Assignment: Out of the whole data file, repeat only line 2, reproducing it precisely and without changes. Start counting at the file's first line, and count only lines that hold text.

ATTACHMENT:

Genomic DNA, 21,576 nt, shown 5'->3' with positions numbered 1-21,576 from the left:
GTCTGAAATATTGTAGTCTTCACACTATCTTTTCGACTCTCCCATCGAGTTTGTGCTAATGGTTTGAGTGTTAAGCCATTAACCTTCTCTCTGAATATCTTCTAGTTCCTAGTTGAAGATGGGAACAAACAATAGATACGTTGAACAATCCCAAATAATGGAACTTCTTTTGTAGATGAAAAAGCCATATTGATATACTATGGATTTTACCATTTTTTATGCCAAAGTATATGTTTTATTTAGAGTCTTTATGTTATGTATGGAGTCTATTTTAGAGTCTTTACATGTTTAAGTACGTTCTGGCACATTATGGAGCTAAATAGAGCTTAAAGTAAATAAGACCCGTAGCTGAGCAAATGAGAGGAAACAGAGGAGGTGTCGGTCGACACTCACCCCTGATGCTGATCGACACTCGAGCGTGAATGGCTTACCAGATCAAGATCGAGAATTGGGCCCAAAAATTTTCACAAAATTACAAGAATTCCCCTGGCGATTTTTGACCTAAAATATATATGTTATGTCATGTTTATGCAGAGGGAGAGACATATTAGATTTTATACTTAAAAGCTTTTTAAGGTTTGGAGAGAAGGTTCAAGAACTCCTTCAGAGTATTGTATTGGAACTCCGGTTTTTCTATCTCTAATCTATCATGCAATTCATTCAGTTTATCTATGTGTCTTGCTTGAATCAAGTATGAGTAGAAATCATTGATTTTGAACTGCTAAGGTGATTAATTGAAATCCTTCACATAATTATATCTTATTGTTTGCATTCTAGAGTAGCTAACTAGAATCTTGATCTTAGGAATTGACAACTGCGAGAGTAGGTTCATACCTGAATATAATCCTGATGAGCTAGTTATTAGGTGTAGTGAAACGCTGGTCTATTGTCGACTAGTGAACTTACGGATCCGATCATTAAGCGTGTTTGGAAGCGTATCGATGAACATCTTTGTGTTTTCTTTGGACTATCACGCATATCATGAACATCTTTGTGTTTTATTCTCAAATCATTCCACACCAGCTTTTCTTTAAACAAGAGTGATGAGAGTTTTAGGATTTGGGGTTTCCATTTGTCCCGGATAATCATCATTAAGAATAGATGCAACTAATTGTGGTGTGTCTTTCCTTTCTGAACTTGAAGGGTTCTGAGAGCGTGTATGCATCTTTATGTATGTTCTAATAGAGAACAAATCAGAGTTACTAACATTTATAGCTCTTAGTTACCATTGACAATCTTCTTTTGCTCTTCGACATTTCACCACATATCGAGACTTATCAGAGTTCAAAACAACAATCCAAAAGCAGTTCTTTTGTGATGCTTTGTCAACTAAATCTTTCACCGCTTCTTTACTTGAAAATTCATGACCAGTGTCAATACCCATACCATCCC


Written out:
GTCTGAAATATTGTAGTCTTCACACTATCTTTTCGACTCTCCCATCGAGTTTGTGCTAATGGTTTGAGTGTTAAGCCATTAACCTTCTCTCTGAATATCTTCTAGTTCCTAGTTGAAGATGGGAACAAACAATAGATACGTTGAACAATCCCAAATAATGGAACTTCTTTTGTAGATGAAAAAGCCATATTGATATACTATGGATTTTACCATTTTTTATGCCAAAGTATATGTTTTATTTAGAGTCTTTATGTTATGTATGGAGTCTATTTTAGAGTCTTTACATGTTTAAGTACGTTCTGGCACATTATGGAGCTAAATAGAGCTTAAAGTAAATAAGACCCGTAGCTGAGCAAATGAGAGGAAACAGAGGAGGTGTCGGTCGACACTCACCCCTGATGCTGATCGACACTCGAGCGTGAATGGCTTACCAGATCAAGATCGAGAATTGGGCCCAAAAATTTTCACAAAATTACAAGAATTCCCCTGGCGATTTTTGACCTAAAATATATATGTTATGTCATGTTTATGCAGAGGGAGAGACATATTAGATTTTATACTTAAAAGCTTTTTAAGGTTTGGAGAGAAGGTTCAAGAACTCCTTCAGAGTATTGTATTGGAACTCCGGTTTTTCTATCTCTAATCTATCATGCAATTCATTCAGTTTATCTATGTGTCTTGCTTGAATCAAGTATGAGTAGAAATCATTGATTTTGAACTGCTAAGGTGATTAATTGAAATCCTTCACATAATTATATCTTATTGTTTGCATTCTAGAGTAGCTAACTAGAATCTTGATCTTAGGAATTGACAACTGCGAGAGTAGGTTCATACCTGAATATAATCCTGATGAGCTAGTTATTAGGTGTAGTGAAACGCTGGTCTATTGTCGACTAGTGAACTTACGGATCCGATCATTAAGCGTGTTTGGAAGCGTATCGATGAACATCTTTGTGTTTTCTTTGGACTATCACGCATATCATGAACATCTTTGTGTTTTATTCTCAAATCATTCCACACCAGCTTTTCTTTAAACAAGAGTGATGAGAGTTTTAGGATTTGGGGTTTCCATTTGTCCCGGATAATCATCATTAAGAATAGATGCAACTAATTGTGGTGTGTCTTTCCTTTCTGAACTTGAAGGGTTCTGAGAGCGTGTATGCATCTTTATGTATGTTCTAATAGAGAACAAATCAGAGTTACTAACATTTATAGCTCTTAGTTACCATTGACAATCTTCTTTTGCTCTTCGACATTTCACCACATATCGAGACTTATCAGAGTTCAAAACAACAATCCAAAAGCAGTTCTTTTGTGATGCTTTGTCAACTAAATCTTTCACCGCTTCTTTACTTGAAAATTCATGACCAGTGTCAATACCCATACCATCCC